Secret Diary Of A CEO 2017

"Don't compare yourself with anyone. Everyone has a threshold and you are only expected to perform to your potential"

Secret Diary of Pawan Goenka Part-1

Photograph By Soumik Kar

personal information of Pawan goenkaEven today, I am filled with nostalgia when I think of our home in Harpalpur, the house that I was born in and I am told the Maharaja of the region had gifted to my great grandfather, fondly known as Malik saheb. In that small village in Madhya Pradesh, everybody knew each other. Malik saheb was an honourable man. He cared for the villagers , and so was referred to as grandfather (I called him Bapuji). Malik saheb didn’t cheat the buyers nor did he squeeze the sellers, even though he was a trader; it’s not surprising he earned respect that outlived him. I stayed with Bapuji in Harpalpur until I was seven-years-old. My younger brother, Suresh replaced me in Harpalpur when I went to live with my father (Papa) and mother in the big city. My parents  didn’t have the resources  but somehow they managed to get almost everything we wanted. All my growing years, there used to be this disquiet during the last few days of the month, which, I realised only later, was because my parents had run out of money. But we never felt like we missed out on anything and that humble beginning set the foundation of our values and our life.
pawan goenka with grandpa and brother sunilFortunately for my parents, all of us turned out to be studious without anyone prodding us, although Papa and Ma did push us subtly. All of us brothers went to a relatively unknown school, Shree Jain Vidyalay in Calcutta, and stood first in class every single year. It was a year of sadness in our home when in grade seven, I came second in the class. We all got tuition waivers all through. Some of those lessons are still fresh in my memory. Once Ojha sir slapped me and I didn’t speak with him for two weeks — he was a great maths teacher and I knew I was his favourite student but he had been unfair that day, I felt. No one in class could answer his question; he didn’t say a word to the others, but he slapped me. Two weeks later, I asked him why he picked on me and he said, “I didn’t expect them to know, but I expected you to have the answer.” That day I learnt there is no point comparing yourself with anyone because everyone has a certain threshold and you are only expected to perform to your potential.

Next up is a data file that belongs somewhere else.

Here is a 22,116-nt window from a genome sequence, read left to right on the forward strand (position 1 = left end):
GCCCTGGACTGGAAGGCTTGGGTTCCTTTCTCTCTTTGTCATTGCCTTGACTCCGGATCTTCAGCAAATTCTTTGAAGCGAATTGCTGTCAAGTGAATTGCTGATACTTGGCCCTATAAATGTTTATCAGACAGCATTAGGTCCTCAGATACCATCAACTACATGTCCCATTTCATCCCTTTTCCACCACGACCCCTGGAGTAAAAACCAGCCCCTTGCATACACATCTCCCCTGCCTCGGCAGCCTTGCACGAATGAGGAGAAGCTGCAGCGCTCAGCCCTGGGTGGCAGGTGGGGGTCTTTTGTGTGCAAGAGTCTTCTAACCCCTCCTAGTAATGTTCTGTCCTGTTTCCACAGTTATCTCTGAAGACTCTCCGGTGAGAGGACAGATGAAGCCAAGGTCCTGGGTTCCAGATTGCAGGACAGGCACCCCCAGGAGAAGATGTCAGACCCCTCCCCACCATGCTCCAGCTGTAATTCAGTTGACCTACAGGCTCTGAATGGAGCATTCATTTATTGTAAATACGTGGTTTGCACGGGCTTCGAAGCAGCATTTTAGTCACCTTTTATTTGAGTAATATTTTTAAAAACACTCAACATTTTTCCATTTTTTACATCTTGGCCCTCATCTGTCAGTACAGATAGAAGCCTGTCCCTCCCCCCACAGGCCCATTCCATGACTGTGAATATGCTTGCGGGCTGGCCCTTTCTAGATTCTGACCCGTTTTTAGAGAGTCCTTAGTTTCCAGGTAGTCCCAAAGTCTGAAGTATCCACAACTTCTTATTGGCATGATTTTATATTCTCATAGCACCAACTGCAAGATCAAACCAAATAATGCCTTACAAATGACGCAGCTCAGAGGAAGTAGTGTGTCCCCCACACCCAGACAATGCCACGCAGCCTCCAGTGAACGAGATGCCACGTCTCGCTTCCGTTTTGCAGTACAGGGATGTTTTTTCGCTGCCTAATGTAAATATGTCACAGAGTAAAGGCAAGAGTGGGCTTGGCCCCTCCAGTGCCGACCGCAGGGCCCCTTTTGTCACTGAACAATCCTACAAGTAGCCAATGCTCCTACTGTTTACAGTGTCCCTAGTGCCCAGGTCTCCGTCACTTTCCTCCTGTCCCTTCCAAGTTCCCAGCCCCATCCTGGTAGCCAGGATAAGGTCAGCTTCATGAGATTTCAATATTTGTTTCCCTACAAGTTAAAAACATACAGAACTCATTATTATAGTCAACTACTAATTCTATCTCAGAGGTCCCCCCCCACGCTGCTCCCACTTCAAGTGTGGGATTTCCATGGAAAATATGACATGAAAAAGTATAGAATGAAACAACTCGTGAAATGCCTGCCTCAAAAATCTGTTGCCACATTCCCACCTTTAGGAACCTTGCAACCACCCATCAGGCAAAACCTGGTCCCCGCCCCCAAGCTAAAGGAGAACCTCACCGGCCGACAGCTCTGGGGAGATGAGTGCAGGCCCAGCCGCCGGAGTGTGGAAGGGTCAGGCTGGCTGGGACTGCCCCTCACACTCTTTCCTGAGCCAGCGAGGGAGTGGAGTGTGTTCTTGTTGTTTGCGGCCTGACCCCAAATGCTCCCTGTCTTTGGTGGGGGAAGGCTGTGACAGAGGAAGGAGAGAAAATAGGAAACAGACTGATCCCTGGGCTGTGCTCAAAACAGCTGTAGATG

My life was shaped by a series of uncanny coincidences. I landed in IIT not by design but because I goofed up on the entrance exam dates for Bengal Engineering College, which we preferred over IIT since it was closer to home. My rank was exactly 900, which was the last rank qualifying for mechanical engineering in IIT Kanpur and I still remember the coordinator did not want to give me that seat wanting to wait for a “smarter” candidate. Things seemed to be conspiring against me — I didn’t clear the medical test. I weighed 33 kg against a minimum requirement of 41 kg and my chest was 22 inches wide as against the required 24 inches. I was also terribly nervous during the interview, which gave the medical examiner one more reason to reject me — my heartbeat was too fast. I was told to get a medical certificate from a doctor at a government hospital, stating that I had no heart problem. We managed to get the certificate with our family doctor’s help and finally, I was through.
mechanical engineering, IIT Kanpur, 75 batchDay one in IIT was an unforgettable one. A senior asked me, “When did you get here?” and my reply, “I came tomorrow” made them roar with laughter, setting my stomach churning. I knew no better — in Hindi, kal means yesterday as well as tomorrow. Having studied in Hindi medium institutes all my life, the IIT entrance was the first exam I ever wrote in English. Even in that, I could not have cracked the paper had I not accidently sneaked a peek at the diagram made by the guy sitting diagonally opposite me during the Physics paper — I struggled just to understand the questions through most of the paper.